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Don't Ignore Postmenopause Discomfort, Highland Medical Explains

Dr. Ephraim Resnik of Highland Medical.
Dr. Ephraim Resnik of Highland Medical. Photo Credit: Contributed

NYACK, N.Y. — During menopause it is normal to bleed on and off for about six months, however, bleeding after a woman has finished with menopause is not, explained Dr. Ephraim Resnik, Gynecologic Oncologist with Highland Medical, P.C.

“If you see even a tiny amount of blood starting a year after you have had your last menstrual period and any time thereafter, see your doctor,” he said. In many cases, bleeding after menopause is an easily treatable condition. However, in up to 20 percent of cases, postmenopausal bleeding can be a sign of uterine or endometrial cancer, Resnik said. An estimated 60,050 women were diagnosed with endometrial cancer in the U.S. in 2016, according to the National Cancer Institute.

In order to diagnose the cause of postmenopausal bleeding, the doctor will first ask about a patient’s medical history and consider various factors. “The majority of endometrial cancers occur about a decade after menopause, or around age 60,” said Resnik. “Women with hypertension and diabetes, as well as those who are overweight, are also much more prone to developing endometrial cancer.”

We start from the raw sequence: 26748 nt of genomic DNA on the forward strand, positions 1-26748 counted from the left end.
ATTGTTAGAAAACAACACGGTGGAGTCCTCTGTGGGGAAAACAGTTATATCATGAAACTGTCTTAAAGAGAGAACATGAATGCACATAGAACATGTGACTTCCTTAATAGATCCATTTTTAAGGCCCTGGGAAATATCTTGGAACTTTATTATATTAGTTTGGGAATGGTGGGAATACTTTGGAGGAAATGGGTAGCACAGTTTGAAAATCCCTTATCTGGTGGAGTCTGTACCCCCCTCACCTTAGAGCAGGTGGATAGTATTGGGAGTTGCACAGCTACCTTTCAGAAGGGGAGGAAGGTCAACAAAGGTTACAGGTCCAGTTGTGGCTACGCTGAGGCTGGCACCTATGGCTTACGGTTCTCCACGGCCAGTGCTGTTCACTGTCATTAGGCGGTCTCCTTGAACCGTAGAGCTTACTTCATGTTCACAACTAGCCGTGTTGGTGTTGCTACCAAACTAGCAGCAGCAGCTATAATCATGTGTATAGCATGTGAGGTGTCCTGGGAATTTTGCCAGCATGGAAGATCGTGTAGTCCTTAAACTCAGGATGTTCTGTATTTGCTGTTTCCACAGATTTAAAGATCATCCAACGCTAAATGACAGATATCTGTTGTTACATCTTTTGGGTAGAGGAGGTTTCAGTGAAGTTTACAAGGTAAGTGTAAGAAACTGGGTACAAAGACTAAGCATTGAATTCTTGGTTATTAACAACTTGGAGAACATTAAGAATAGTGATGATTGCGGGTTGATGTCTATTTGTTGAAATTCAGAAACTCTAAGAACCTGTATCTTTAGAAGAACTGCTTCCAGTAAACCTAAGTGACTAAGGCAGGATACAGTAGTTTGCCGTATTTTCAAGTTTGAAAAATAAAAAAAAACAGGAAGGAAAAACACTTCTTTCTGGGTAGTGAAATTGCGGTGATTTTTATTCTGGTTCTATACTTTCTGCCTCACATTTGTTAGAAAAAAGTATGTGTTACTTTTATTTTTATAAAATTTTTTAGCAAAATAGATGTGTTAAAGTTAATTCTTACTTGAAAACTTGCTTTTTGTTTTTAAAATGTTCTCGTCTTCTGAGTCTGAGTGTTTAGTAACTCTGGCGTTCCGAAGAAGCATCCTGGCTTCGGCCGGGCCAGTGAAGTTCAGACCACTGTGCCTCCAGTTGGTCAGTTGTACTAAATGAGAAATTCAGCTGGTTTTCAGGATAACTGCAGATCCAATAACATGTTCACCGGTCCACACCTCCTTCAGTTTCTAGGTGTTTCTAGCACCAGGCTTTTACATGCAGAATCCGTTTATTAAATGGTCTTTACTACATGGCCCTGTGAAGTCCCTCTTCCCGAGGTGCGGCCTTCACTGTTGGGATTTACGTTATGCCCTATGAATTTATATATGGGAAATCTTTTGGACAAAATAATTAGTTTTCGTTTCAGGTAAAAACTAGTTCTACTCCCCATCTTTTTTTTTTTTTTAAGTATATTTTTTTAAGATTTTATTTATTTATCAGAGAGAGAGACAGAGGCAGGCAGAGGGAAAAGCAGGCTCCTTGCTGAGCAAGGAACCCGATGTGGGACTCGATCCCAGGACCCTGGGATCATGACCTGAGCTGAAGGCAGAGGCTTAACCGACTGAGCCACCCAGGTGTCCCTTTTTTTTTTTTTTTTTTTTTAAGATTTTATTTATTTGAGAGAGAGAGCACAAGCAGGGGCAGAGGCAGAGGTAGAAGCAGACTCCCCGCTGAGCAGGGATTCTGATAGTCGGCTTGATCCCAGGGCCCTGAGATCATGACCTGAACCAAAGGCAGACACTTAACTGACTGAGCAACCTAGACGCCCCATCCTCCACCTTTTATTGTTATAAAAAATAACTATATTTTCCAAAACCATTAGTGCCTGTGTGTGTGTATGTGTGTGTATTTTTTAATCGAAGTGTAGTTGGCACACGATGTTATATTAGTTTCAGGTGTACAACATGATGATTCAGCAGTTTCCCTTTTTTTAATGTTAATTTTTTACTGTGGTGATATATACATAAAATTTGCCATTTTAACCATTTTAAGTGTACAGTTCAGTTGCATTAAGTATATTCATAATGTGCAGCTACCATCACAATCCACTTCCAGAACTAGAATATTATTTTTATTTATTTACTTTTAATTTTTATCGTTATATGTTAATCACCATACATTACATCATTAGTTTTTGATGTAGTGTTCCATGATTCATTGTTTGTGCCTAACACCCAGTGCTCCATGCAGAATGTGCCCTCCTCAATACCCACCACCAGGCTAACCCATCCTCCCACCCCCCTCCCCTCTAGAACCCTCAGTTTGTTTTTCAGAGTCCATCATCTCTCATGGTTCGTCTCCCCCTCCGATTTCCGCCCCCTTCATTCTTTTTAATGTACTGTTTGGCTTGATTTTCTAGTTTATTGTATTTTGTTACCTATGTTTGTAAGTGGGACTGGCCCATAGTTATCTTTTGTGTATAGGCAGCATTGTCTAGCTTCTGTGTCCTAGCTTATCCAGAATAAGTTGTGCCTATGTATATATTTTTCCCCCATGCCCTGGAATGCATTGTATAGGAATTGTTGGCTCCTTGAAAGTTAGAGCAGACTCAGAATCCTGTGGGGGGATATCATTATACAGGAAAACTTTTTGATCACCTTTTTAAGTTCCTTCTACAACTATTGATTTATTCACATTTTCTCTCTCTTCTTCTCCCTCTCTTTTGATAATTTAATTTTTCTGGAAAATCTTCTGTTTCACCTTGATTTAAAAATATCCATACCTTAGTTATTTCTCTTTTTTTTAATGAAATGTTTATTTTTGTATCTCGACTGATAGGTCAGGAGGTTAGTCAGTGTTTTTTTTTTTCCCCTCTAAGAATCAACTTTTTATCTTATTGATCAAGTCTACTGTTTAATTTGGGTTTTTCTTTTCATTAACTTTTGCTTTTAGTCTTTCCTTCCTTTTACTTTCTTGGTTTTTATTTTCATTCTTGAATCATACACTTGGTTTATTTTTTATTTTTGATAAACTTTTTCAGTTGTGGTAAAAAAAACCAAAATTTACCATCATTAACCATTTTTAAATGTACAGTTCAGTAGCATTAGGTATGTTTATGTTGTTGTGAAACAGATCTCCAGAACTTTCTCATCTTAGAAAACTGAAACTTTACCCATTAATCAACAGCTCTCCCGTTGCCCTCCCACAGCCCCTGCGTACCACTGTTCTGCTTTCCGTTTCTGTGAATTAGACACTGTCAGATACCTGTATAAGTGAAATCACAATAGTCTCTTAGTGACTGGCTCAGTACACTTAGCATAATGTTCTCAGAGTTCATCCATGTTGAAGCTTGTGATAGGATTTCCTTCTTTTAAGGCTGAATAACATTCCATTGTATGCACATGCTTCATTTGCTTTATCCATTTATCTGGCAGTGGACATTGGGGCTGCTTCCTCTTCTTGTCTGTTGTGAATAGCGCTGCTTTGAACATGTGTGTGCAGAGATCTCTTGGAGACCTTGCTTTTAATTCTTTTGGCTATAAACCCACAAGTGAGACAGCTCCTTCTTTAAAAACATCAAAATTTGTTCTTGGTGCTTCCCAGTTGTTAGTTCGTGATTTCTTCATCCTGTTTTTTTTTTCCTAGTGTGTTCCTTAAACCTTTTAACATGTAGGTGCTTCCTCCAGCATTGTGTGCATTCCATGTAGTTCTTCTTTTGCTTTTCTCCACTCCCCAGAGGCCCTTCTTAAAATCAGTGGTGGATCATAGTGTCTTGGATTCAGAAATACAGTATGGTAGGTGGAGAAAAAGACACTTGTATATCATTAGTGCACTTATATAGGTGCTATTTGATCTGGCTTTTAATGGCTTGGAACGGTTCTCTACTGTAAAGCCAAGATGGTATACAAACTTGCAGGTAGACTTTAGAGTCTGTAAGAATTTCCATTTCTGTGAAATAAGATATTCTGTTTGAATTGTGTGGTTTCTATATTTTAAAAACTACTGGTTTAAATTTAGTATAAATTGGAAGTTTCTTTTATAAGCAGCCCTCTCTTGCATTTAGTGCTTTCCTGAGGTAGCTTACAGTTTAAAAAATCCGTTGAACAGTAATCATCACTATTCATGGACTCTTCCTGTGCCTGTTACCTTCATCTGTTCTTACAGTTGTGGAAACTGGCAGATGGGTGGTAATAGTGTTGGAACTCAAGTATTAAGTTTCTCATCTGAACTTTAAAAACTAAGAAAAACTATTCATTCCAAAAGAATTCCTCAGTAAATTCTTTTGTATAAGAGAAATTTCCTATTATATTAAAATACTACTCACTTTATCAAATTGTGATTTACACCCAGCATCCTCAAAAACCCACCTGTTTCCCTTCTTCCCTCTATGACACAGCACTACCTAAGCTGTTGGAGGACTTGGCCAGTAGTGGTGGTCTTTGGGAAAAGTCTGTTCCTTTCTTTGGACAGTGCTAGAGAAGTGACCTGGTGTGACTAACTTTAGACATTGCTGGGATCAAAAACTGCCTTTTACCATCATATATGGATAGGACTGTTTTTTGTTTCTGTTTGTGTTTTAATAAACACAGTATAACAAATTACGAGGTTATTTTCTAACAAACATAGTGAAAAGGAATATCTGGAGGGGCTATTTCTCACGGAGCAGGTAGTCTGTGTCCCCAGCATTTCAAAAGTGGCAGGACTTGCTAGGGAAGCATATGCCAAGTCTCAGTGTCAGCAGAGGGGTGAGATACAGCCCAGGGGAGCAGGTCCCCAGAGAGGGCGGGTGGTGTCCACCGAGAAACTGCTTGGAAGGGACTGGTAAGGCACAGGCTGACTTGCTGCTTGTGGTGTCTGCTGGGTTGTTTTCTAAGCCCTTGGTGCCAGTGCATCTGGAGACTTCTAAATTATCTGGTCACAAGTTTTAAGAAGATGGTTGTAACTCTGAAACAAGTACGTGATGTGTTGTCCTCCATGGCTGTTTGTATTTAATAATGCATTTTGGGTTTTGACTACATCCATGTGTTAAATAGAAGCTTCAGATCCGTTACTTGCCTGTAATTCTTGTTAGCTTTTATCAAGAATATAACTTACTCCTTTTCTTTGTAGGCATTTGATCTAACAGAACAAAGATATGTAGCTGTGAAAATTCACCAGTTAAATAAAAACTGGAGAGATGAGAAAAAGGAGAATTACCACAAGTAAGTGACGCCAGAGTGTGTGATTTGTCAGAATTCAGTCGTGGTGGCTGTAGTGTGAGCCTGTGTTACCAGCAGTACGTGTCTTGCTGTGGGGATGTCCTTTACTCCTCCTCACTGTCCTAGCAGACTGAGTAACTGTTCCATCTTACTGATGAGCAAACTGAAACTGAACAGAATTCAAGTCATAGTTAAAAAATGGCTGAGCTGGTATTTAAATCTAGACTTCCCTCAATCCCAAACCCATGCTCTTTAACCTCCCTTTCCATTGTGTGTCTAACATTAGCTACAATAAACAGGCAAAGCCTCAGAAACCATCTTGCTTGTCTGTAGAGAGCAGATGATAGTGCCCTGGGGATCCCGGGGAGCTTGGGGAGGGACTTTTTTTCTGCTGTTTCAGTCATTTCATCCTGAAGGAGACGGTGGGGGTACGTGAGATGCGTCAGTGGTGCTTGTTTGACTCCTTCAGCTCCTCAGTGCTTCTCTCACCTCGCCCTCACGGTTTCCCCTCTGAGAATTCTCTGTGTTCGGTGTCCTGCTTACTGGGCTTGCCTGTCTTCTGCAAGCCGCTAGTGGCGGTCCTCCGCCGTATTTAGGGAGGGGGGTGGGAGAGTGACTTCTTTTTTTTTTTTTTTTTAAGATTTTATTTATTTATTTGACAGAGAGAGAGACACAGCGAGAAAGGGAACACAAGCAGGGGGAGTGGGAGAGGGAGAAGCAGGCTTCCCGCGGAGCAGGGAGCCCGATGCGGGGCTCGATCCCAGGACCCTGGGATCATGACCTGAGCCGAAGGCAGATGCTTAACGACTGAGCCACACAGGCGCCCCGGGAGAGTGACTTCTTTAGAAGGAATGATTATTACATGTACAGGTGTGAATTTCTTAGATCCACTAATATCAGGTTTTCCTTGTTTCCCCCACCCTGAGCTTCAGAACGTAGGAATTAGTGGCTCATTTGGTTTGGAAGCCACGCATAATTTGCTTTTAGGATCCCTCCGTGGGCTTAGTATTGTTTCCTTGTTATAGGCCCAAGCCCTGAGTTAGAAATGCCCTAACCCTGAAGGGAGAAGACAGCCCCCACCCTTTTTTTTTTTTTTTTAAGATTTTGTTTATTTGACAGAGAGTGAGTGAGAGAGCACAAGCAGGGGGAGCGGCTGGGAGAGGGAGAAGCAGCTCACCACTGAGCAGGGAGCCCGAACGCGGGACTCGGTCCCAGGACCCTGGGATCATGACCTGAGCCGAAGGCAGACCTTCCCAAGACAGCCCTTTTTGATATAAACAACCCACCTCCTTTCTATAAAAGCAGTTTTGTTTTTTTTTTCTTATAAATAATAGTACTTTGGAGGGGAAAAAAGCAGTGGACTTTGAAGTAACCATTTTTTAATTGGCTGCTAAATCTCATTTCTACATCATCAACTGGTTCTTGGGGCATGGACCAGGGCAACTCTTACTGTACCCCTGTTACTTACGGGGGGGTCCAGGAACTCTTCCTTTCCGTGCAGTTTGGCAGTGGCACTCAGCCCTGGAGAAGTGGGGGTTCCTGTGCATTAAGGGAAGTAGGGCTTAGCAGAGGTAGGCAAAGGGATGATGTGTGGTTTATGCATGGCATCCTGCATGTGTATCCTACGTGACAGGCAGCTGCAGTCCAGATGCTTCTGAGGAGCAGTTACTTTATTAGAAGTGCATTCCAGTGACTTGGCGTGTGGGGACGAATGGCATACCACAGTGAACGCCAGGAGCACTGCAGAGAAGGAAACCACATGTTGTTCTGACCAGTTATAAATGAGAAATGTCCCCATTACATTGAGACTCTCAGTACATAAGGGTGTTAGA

The doctor will then conduct a thorough physical exam to see if the blood may be coming from somewhere other than the uterus. For example, blood can come from hemorrhoids or from polyps in the urethra, which is the tube that conducts urine from the bladder to the outside of the body.

Treatment for postmenopausal bleeding depends on the cause. If polyps are causing the bleeding, they are removed with minimally invasive surgery. Fibroids may also be treated by placing medications through a catheter into a blood vessel to block blood flow to an area of the body, through minimally invasive surgery, or with a surgical removal of the uterus.

In most cases, treatment for endometrial cancer is a total hysterectomy, which involves removing the uterus, cervix and ovaries. Resnik noted that today the overwhelming majority of hysterectomies performed because of endometrial cancer are done with minimally invasive laparoscopic surgery that involves small incisions. Some doctors perform robotic-assisted laparoscopic hysterectomy, using a computer to control the surgical instruments.

“Laparoscopic and robotic surgery provides for a quicker discharge from the hospital, and a faster recovery and return to normal function, with better cosmetic results,” he said.

Daily Voice produced this article as part of a paid Content Partnership with our advertiser, Highland Medical

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